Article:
A bifurcated trial like the one here and in Stratton violates the Sixth Amendment because the jury might consider, even if inadvertently, the guilt of the defendant before it has heard the defendant's case.7 Here the three defendants were all charged with the same crimes. The government's evidence presented during the McIvers' phase of the trial pertained to all three defendants. It is unlikely in such a situation that the jury could convict two of the three defendants without forming an opinion regarding the third defendant. Such a jury cannot be impartial; rather, it is "predisposed to find guilt." Stratton, supra, 649 F.2d at 1082.
We do not decide today whether a jury that acquits the first defendant could later be impartial. The Sixth Circuit, in United States v. Crane, 499 F.2d 1385 (6th Cir.), cert. denied, 419 U.S. 1002, 95 S.Ct. 322, 42 L.Ed.2d 278 (1974), upheld a bifurcated trial when the defendant who was tried first was acquitted. Because the jury found the first defendant not guilty, that court concluded that the jury did not draw an adverse influence from the connection between the two defendants. However, the court went on to warn against the general use of a bifurcated trial:
If a jury were to find one of the defendants guilty, there could be a serious question whether the same jury could later give his codefendant the dispassionate and unprejudiced hearing required by due process and by the Sixth Amendment. In such a case the risk of prejudice would be unacceptably high. And of course the trial judge cannot predict at the beginning of the trial what the jury's verdict will be as to the defendant whose case is first presented.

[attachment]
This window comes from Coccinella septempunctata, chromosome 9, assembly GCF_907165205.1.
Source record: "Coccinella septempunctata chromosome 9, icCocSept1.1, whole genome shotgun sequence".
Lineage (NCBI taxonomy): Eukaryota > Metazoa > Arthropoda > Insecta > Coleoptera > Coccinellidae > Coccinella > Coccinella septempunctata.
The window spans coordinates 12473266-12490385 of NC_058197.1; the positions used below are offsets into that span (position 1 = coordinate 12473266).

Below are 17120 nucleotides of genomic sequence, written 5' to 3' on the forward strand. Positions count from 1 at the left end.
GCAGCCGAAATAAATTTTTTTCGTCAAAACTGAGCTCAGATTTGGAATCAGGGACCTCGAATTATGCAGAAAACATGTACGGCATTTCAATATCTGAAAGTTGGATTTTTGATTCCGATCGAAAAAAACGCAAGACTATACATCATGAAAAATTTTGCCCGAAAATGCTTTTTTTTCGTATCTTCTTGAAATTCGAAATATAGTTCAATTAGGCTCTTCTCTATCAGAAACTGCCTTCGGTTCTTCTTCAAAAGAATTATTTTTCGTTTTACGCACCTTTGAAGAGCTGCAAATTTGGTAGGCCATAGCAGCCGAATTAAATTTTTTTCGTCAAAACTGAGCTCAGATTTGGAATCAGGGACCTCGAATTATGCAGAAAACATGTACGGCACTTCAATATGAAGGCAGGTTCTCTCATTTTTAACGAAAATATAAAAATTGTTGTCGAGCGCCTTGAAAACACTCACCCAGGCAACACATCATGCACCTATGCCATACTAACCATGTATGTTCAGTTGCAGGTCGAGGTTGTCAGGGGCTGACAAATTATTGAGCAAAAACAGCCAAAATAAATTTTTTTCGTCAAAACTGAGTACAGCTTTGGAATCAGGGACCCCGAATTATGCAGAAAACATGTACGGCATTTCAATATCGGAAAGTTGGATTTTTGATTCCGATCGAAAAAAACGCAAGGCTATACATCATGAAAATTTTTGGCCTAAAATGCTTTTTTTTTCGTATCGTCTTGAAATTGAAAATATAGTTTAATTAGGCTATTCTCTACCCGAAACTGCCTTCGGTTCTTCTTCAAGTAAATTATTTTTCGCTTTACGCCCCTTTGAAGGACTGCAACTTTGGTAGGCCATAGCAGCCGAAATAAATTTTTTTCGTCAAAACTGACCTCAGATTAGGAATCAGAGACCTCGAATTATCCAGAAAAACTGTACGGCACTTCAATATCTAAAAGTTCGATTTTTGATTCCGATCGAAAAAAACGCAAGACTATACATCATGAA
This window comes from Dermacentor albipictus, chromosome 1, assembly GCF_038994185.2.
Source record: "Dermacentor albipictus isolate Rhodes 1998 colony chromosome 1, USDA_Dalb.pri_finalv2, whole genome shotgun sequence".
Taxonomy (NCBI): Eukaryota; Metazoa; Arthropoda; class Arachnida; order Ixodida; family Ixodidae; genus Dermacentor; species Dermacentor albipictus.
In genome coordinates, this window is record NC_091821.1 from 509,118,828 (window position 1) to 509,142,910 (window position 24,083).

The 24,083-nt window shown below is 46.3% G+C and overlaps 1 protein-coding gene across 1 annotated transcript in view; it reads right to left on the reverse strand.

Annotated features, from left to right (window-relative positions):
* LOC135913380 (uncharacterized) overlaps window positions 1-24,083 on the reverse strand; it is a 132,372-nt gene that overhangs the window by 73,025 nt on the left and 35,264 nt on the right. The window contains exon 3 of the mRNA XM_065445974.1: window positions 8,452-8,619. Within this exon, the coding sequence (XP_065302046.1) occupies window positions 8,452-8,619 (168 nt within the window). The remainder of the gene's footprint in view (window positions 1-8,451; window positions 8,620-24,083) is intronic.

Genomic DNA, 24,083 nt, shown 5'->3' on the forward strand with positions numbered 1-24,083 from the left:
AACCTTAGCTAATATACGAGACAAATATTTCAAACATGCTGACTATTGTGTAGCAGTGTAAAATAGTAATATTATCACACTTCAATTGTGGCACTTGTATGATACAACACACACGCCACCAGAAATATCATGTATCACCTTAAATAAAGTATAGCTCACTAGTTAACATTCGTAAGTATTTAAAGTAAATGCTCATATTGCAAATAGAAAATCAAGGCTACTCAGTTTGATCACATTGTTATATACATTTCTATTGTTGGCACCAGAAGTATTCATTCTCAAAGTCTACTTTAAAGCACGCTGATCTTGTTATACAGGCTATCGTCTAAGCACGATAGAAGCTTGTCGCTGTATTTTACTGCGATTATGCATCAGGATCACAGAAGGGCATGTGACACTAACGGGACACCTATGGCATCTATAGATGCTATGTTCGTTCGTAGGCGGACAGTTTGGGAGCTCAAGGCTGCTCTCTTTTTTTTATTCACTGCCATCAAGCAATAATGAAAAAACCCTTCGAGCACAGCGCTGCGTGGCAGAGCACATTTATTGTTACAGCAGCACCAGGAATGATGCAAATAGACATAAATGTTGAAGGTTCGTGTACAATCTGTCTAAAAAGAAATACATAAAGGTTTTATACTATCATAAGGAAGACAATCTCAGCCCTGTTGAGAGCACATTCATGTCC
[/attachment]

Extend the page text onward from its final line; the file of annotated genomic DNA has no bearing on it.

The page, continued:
499 F.2d at 1388. Given the impossibility of predicting what the jury's verdict will be, Crane suggests that a severance should be granted in the first instance.
The government argues that Stratton is inapplicable because its facts are different than the case at hand. It argues that in Stratton the judge's charge to the jury permitted the jury to consider the guilt of Smith in its first deliberations8 while at Rodriguez' trial the judge instructed the jury not to consider Rodriguez when it deliberated on the McIvers. The argument does not have merit. It is true that the trial judge here gave the best instructions possible under the circumstances. And it is possible that the differing instructions led the jury in Stratton to consider the guilt of defendant Smith more readily than this jury considered Rodriguez. However, even if this jury faithfully followed the judge's instructions and did not discuss Rodriguez, it cannot be ascertained what occurred in the minds of individual jurors. The prejudice to the defendant cannot be cured by even the most careful instructions. As Justice Brennan observed in Bruton v. United States, "There are some contexts in which the risk that the jury will not, or cannot, follow instructions is so great, and the consequence of failure so vital to the defendant, that the practical and human limitations of the jury system cannot be ignored." 391 U.S. 123, 135, 88 S.Ct. 1620, 1627, 20 L.Ed.2d 476 (1968).